Patrick runs the Artisan Bakery and is one of our Which? baking experts, helping us in our quest to find the best mince pies and Christmas puddings you can buy. Here is his recipe for the ultimate mince pies. We first published it in 2011 and it's so good that one of our Which? experts has been making these mince pies every year since. She says they are a great alternative pies for those people who don't really like traditional mince pies.
You will need
Rather than make your own, Patrick says a good ‘cheat’ is to buy a good-quality ready-made and stir through a little amaretto liquor.
To make sure everyone can enjoy their best version of a mince pie we have also tested the shop-bought gluten-free mince pies on offer in the supermarkets. Our food experts have informed us that they have improved since previous years. So, if you still don’t want to get your bake on, then take a look our .
What do you like to serve mince pies with?
A food writer friend suggested putting a slice of the best cheddar on top. It's like apple pie and cheese… so good. But another is with double cream whisked into soft peaks with brandy, a little sugar and vanilla.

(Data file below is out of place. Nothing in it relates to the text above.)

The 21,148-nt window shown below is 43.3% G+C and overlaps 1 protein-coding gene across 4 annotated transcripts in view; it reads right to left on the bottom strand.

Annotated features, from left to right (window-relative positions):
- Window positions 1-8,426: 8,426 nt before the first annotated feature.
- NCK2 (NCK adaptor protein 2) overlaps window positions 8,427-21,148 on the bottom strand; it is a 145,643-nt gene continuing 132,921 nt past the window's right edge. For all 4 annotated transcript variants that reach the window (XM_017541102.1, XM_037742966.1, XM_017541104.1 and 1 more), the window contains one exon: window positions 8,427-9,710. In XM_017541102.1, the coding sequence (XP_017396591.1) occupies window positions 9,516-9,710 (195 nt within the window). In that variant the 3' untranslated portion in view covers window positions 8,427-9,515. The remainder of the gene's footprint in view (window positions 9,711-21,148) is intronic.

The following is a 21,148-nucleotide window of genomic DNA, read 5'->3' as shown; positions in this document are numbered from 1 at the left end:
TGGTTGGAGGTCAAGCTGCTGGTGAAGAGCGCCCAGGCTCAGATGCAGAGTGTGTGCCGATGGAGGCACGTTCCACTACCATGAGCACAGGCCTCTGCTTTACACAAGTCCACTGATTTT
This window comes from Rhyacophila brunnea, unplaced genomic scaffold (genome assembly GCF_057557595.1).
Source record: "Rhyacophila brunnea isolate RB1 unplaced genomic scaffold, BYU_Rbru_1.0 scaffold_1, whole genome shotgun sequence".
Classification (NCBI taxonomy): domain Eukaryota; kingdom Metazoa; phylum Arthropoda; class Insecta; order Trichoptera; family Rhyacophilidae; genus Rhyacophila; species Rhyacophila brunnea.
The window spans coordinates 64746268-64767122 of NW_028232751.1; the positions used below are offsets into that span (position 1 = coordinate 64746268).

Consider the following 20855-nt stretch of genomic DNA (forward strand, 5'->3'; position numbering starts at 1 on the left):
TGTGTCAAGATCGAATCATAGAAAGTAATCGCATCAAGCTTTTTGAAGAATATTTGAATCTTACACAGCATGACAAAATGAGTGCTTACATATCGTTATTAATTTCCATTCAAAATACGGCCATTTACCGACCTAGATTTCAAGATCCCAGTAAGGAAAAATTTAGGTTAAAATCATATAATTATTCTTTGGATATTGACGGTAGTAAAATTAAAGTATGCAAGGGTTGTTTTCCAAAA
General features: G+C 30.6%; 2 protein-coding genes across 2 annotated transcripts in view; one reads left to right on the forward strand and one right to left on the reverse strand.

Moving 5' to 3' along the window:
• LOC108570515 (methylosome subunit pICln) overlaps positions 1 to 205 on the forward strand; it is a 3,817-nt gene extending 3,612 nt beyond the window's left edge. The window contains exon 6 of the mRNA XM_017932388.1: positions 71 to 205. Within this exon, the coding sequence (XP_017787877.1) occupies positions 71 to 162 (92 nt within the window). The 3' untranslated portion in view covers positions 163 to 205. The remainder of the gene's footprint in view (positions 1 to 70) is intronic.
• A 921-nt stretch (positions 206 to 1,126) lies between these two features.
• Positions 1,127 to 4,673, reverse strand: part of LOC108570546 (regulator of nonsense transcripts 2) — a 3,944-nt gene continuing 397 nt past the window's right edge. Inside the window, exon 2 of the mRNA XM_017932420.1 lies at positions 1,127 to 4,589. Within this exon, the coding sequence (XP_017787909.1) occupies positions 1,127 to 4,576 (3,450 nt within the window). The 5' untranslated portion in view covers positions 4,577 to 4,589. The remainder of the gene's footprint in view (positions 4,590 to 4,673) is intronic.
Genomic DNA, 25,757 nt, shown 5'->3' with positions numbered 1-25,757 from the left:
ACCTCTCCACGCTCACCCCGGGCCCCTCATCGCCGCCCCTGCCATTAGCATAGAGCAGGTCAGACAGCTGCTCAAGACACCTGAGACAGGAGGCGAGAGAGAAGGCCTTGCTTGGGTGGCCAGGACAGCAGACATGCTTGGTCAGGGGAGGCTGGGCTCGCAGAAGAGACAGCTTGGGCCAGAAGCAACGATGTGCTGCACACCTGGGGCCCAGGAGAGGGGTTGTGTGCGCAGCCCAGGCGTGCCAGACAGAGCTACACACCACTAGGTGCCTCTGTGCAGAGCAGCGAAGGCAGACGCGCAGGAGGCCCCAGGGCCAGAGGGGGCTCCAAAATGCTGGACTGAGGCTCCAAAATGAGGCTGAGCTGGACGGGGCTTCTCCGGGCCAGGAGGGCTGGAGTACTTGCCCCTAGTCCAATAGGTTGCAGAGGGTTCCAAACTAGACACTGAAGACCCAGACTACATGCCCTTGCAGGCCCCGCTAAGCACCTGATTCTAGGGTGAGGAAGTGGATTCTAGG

Hot or cold mince pies?
When you serve them warm the flavour is much more pronounced and sweeter. Should you keep the foil case on when reheating? I take the mince pies out of the foil and sit them on a tray lined with non-stick baking paper before heating, as this makes the pastry extra crisp.
Is it best to freeze mince pies cooked or uncooked?
You will get the best results if you freeze puff pastry mince pies uncooked, whereas shortcrust pies can be frozen either cooked or not.
If you want your shop-bought mince pies to create a real wow factor with your guests, try some of the following ideas. Mulled wine, port, hot chocolate (family-friendly or with a splash of rum), sloe or damson gin are always well received with mince pies – as is a nice cup of refreshing Earl Grey tea. I prefer mine served with clotted cream or Cumberland rum butter – a combination of dark brown muscovado sugar, butter, rum and a hint of nutmeg.
Another of my favourites is to take 150g of double cream and lightly whip it until it’s the consistency of shaving cream. Then add two to three tablespoons of rum, whisky or cognac.
On the cold front, it’s hard to beat a scoop of soft vanilla ice cream, with the lovely black seeds from the pod visible. Also, if you wish to go the extra mile, lift the lid on your mince pie, place any of the above inside, then replace the lid and serve to an unsuspecting friend.
Always serve mince pies slightly warm and not hot – molten mincemeat burns are never appreciated.
Make sure you follow the reheating instructions on the box. Of course, you could always simply dust them with icing sugar and serve with a sprig of holly, while throwing another log on the fire and listening to Silent Night...